Each campaign works out like a traditional Bioware campaign. Set three centuries after the events of the previous KOTOR games, you follow linear stories, make moral choices, travel the galaxy, and gather a quirky collection of party members along the way. Said party members are all the same mechanically these days, though. They used to be based around a particular stat or function focus, but fans complained that a lot of campaigns kept locking the healer past the halfway point of the story so now you can just make them whatever role you want them to play. There were also a few you could kill off or miss through your choices, but that also changed because it would result in players losing the party member their class needed most – which is now moot because all the party members are the same.

There were many, many more missteps made over the course of the game’s constant development and updates. Perhaps most famous is the gay planet (the only planet that let you trigger some same sex romance options) that was hidden behind a pay wall of an expansion, in response to a lack of gay or lesbian romance options in the base campaigns. These days, further story expansions have made a few characters bisexual you can pursue there, though though still only in further expansion stories. Not to say all the hetero romance options are bad, as a female bounty hunter can femdom a Mandalorian Johnny Yong Bosch, but it was frustrating indeed.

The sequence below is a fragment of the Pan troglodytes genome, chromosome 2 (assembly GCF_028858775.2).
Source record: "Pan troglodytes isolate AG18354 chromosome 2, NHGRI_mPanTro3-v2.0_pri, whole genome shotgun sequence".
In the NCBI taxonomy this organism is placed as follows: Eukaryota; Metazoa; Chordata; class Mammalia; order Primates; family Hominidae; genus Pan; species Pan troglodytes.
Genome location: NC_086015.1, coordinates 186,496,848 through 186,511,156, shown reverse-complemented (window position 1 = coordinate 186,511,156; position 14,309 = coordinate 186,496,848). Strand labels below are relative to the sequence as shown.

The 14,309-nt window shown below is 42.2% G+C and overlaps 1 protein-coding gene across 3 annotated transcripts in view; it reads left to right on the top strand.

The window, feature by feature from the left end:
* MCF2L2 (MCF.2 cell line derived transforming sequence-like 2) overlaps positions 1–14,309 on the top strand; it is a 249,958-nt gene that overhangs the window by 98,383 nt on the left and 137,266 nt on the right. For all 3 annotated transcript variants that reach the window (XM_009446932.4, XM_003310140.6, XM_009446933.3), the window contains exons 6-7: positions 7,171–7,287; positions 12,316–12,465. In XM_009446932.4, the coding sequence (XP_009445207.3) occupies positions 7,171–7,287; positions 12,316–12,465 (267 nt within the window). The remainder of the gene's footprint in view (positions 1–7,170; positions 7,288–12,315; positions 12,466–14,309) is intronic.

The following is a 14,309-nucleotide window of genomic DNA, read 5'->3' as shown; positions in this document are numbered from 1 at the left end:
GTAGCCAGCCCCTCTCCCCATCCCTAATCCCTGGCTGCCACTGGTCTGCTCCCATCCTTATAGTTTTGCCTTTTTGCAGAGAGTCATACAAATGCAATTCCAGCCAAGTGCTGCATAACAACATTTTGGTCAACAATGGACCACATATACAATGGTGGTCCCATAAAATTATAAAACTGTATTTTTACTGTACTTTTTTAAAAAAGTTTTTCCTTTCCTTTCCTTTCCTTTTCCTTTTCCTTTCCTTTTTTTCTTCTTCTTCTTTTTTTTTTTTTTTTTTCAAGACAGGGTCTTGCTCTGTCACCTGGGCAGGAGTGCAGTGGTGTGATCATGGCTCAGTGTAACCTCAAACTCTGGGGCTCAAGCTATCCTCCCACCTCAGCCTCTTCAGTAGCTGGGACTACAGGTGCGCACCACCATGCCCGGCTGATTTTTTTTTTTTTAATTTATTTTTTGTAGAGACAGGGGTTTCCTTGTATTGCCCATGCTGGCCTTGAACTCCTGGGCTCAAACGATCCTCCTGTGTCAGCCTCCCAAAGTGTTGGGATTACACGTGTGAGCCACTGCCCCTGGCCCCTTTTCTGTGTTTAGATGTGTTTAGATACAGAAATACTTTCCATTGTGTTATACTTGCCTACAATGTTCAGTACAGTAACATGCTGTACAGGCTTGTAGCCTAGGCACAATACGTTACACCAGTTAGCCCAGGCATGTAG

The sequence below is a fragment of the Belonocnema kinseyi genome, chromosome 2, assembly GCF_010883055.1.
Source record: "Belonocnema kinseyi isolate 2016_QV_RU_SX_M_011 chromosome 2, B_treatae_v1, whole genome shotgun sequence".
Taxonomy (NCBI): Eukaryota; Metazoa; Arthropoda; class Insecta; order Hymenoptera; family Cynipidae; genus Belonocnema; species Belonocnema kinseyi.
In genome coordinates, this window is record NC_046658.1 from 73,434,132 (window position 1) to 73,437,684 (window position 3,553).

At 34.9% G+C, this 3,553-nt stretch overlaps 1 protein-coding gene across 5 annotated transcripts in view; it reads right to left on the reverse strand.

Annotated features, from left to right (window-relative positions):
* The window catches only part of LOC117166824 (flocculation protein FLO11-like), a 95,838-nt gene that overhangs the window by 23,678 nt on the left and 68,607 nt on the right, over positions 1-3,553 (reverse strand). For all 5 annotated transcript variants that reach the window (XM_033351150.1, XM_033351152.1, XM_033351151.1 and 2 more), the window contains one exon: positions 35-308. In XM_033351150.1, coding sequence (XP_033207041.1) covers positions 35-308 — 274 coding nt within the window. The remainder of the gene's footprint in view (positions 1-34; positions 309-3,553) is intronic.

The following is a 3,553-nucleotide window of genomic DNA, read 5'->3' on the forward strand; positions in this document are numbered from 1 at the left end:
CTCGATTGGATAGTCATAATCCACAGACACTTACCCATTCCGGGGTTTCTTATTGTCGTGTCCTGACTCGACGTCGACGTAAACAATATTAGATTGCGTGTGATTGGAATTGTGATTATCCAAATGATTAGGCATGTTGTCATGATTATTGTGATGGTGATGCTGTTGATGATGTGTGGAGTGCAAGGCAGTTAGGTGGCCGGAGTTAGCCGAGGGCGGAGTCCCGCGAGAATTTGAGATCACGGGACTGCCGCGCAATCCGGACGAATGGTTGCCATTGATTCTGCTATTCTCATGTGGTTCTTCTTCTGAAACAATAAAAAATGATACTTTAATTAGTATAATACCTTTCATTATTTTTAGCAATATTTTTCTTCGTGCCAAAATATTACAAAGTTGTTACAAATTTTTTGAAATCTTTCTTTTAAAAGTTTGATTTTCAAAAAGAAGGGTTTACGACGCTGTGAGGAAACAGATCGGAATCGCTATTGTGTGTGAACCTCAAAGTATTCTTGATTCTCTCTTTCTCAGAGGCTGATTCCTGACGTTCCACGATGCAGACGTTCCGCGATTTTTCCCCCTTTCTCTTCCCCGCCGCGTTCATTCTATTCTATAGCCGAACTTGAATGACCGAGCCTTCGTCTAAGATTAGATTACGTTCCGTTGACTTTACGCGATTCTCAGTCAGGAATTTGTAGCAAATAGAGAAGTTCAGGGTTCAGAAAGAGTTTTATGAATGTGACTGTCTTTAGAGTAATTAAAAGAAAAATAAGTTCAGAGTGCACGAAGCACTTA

There’s all sorts of new bells and whistles these days, including customizable strongholds, spaceship dogfight missions, and a stronger PVP mode, but the core game has been mostly kept the same, and as a single player experience, it’s not too bad. You get a lot of options for building your characters, and the story campaigns are surprisingly strong. The Jedi stories suffer from hippy fart smelling that usually comes with light side Jedi stories, but the Smuggler was a surprising stand out in that they’re a huge moron with a mess of dumb luck no matter how you play them. You can flit with basically everyone too, which is hilarious.

On the Imperial side, a light side run as either Sith character manages to dive a few toes in KOTOR 2 territory with deconstructive elements, and you get the most entertaining party members in the game. The real highlight here is the Imperial Agent, who’s story manages to be extremely strong spy genre fiction that goes in some really unexpected directions and is basically all about how the sith are the dumbest people in the galaxy because fascism is an inherently self-destructive ideology no matter how much magical powers and capes you slap onto it. It even comes with a genuinely brilliant twist that recontextualizes your entire experience through the story up to that point.